We bring you a round-up of all the latest news and reviews from the world of entertainment.
If you listen to just one Nobel lecture this week, let it be Bob Dylan’s.
Having gone through some of the formalities for the Nobel Prize In Literature, in Sweden, in April, the 76-year-old has just beaten the June 10 deadline for the associated cash award by ‘delivering’ his lecture. He sent the prize committee an audio file.
As a result, he’s €800,000 richer. For fans of Dylan, however, it’ll be a priceless experience to hear from a man who doesn’t pour forth in public. His trademark drawl — Minnesota, via Coolsville — sounds nicely intact and, accompanied by a piano in the background, he talks about all sorts of influences in his life. We hear about the music of Buddy Holly and of Leadbelly, and Dylan refers to being “pals with the wild Irish rover and the wild colonial boy”.
Book-wise, he goes off on extended descriptions of Moby Dick, All Quiet On The Western Front, and The Odyssey. The former Mr Zimmerman completes the 27-minute monologue with a line from Homer: “Sing in me, old Muse, and through me tell the story.”
Earlier this year, Bob Dylan revealed that he was a fan of Valerie June, and the Tennessee blues-woman has announced two gigs in Cork for next month: Connolly’s of Leap (July 14) and Live at St Luke’s (15). If you want to check out how good she is, look up tracks such as ‘Water’ and ‘Workin’ Woman Blues’.
Erasure are due back on the live circuit later this year, and any worries that Andy Bell and Vince Clarke had about whether people would still want to see them must have been swept away as soon as their Dublin gigs were announced.
With January 30 and 31 at the Olympia already sold out, they’ve announced a ‘final’, third appearance for January 29. On the dance front, Fish Go Deep are back in Cyprus Avenue, next Saturday, while Todd Terje is at District 8, in Dublin, next Friday.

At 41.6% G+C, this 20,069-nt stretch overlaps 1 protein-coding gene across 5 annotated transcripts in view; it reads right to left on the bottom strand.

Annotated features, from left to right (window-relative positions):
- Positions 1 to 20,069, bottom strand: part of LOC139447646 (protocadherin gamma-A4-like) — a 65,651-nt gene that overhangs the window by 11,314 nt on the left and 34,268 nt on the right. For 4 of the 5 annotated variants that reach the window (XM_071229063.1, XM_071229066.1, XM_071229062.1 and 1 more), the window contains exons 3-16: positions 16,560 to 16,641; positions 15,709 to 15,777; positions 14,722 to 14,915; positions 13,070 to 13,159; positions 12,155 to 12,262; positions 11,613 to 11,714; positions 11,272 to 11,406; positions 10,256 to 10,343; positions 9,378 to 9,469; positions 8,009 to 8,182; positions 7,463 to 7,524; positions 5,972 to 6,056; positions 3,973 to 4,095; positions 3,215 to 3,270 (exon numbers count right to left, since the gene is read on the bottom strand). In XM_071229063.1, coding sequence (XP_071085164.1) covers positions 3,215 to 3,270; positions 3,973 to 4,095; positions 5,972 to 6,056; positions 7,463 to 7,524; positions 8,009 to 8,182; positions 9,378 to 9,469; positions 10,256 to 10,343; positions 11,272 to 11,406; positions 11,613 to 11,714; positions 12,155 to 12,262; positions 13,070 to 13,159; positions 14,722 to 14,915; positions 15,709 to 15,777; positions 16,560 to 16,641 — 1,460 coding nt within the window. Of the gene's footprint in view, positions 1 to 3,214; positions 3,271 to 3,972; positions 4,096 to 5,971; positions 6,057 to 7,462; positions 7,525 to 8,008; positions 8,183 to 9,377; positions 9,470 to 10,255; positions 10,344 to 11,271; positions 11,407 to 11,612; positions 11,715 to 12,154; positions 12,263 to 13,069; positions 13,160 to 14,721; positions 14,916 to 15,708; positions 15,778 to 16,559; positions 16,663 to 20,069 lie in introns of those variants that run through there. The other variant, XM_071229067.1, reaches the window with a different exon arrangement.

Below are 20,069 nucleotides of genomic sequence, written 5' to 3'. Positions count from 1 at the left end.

The big release today is The Mummy, a modern-set tale of the reawakening of a malevolent Egyptian princess.
Despite the presence of such heavyweights as Tom Cruise and Russell Crowe, early reports from critics have not been encouraging. Universal will be hoping that the public votes with bums on seats, as it’s the first release in the movie giant’s series of Dark Universe films. Next up is Bride of Frankenstein, in 2019.
Some cinemas today also have My Cousin Rachel, starring Rachel Weisz (above) in an apparently decent adaptation of the novel by Daphne Du Maurier.
Finally, a minute’s silence for Peter Sallis, who passed away this week at the age of 96.
The British actor is probably best known as the voice of Wallace, the owner of Gromit, in the films by Aardman Animations.
Anyone hoping to go to Spike Island, in Cork Harbour, for Corcadorca’s production of Far Away.
(June 16 - July 1), should note that all weekend performances are already sold out, but tickets do remain for week nights.
Also, as the evening kicks off with a ferry from Cobh, at 9.30pm, the show won’t be finished in time for the last train back to Cork.
Another play at the upcoming Cork Midsummer Festival is Futureproof (Everyman, June 13-15). It will also run at Project Arts Centre, in Dublin, from June 27 to July 1.
Also in the capital, Lisa Dwan performs a version of Samuel Beckett’s No’s Knife, at the Abbey, from tomorrow, for a week; while the same theatre has Noelle Brown’s autobiographical take on being born in the Sacred Heart nuns’ Bessborough mother and baby home, in Cork.
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